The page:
Hip-Hop on the Dip-Drop?

Essay by busumnatorHigh School, 12th gradeA+, March 2005

download word file, 2 pages 3.0

The aftermath of the Civil Rights Movement dropped a seed on American soil in the mid-1970's that grew rapidly into an enormous beanstalk in the backyard of the ghettos. As it began sprouting, hip-hop appeared beautiful and full of remedy for the poverty African-American communities endured. The Black Power and Black Arts Movements were in full swing and a promising rhythm was pounding in the urban landscape of New York. What was this "hip-hop" though? It was an attitude, a way of life, a style of thinking, walking, talking, and dressing. Beyond music, it was a culture encompassing four main elements: Dejaying or Turntablism, Emceeing, Breakdancing, and Graffiti. Its main purpose was to unify people through lyrics that reflected real life issues the rest of the community could relate to. In addition to that, it was used as a political tool to raise awareness about the living conditions in the ghettos.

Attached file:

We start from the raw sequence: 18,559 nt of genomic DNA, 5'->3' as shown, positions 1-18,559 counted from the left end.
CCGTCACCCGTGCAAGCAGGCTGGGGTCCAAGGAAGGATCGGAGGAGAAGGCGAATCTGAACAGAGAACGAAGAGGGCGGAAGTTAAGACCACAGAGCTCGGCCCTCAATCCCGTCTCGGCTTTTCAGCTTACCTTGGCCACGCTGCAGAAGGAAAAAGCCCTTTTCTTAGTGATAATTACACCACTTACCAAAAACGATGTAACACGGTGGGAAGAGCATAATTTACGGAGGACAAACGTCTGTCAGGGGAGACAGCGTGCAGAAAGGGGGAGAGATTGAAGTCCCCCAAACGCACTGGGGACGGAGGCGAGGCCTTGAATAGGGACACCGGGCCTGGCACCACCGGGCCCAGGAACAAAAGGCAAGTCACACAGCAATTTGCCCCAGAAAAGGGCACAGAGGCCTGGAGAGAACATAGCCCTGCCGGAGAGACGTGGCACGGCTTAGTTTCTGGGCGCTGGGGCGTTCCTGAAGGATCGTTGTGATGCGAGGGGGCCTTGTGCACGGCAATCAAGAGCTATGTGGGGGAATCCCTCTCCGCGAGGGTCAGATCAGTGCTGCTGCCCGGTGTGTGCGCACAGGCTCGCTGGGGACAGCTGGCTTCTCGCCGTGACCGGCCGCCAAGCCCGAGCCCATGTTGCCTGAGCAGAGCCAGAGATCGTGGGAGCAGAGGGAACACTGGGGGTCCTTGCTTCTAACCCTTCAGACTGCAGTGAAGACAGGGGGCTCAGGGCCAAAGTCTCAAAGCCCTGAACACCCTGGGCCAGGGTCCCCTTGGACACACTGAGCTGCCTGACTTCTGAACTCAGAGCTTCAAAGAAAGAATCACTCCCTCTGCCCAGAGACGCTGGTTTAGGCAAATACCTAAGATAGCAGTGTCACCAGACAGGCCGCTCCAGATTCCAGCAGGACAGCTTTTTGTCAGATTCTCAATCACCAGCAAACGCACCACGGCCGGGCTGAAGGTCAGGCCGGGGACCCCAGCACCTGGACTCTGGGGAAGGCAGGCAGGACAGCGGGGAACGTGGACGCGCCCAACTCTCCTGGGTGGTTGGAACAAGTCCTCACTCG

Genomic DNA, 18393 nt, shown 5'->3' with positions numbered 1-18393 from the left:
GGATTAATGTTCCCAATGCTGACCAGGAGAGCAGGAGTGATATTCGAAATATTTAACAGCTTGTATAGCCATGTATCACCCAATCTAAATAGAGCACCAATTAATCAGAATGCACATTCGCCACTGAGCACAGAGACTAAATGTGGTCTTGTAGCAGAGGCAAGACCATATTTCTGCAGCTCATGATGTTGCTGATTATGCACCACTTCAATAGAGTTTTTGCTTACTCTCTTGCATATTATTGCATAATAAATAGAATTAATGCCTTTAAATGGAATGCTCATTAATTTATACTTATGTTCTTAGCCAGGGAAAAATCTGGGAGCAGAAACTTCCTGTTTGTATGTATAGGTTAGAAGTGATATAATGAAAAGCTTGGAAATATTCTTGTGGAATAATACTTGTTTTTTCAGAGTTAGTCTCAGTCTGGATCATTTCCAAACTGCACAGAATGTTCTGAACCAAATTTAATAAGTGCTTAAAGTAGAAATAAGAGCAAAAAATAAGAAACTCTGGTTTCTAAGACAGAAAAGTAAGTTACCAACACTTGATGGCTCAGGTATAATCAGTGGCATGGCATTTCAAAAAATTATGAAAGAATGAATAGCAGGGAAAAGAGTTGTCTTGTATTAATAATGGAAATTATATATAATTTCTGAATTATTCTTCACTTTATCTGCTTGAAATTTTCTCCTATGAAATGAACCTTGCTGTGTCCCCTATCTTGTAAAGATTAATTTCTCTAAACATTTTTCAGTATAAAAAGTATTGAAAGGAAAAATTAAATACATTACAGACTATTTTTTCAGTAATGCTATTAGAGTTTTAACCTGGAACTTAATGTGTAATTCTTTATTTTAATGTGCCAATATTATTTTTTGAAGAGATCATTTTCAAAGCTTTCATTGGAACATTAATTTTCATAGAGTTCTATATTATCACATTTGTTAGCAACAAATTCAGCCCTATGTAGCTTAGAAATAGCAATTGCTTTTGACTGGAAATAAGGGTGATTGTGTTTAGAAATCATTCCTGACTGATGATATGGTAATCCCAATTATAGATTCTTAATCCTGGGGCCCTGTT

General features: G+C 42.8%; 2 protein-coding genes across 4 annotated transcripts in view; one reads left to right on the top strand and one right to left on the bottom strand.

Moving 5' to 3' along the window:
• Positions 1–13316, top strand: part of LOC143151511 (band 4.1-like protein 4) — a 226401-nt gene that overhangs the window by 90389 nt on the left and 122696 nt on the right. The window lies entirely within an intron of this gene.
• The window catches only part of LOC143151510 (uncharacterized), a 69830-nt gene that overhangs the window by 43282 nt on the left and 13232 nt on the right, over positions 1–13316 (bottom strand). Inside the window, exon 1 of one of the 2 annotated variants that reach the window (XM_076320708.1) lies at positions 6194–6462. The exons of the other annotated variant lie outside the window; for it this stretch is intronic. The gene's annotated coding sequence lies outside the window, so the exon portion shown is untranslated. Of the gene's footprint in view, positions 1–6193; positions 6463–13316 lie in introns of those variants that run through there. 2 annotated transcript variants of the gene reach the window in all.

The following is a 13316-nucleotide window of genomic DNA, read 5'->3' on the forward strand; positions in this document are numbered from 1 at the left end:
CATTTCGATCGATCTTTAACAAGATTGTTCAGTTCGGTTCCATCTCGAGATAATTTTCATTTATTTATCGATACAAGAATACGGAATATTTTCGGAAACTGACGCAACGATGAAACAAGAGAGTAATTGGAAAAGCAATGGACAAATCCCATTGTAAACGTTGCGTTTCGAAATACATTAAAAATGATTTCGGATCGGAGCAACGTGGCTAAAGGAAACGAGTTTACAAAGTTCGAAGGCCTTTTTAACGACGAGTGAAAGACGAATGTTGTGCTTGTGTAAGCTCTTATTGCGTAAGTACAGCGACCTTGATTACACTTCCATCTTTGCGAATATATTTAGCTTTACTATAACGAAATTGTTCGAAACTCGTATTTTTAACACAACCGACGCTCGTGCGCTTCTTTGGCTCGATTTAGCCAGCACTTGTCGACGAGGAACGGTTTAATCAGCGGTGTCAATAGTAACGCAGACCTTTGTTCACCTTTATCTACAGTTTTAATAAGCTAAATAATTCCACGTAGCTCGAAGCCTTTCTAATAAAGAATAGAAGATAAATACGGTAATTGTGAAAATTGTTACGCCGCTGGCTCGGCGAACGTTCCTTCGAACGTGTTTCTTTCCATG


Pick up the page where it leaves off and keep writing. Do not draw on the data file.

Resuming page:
Social power was also a significant aspect of hip-hop and winning a freestyle battle was simultaneously followed by confidence, which was key to survival in the ghetto but today, one wrong word could mean someone's life. The 90's introduced to the world hip-hop's evil twin, a similar yet distinct class of hip-hop called rap. Rap music destroyed the original concept of unifying people and raising awareness about the ghettos and only amplified the social power aspect of the formula. It seems as if we are caught in the middle of a cannibalistic melee where almost every rapper is only concerned with making profit by any means necessary as rap ravages through the sky with jagged thorns and a repulsive aroma of corporate greed. Most people find this new image appealing and true hip-hop has already been brainwashed out of their minds. So does this mean true hip-hop is...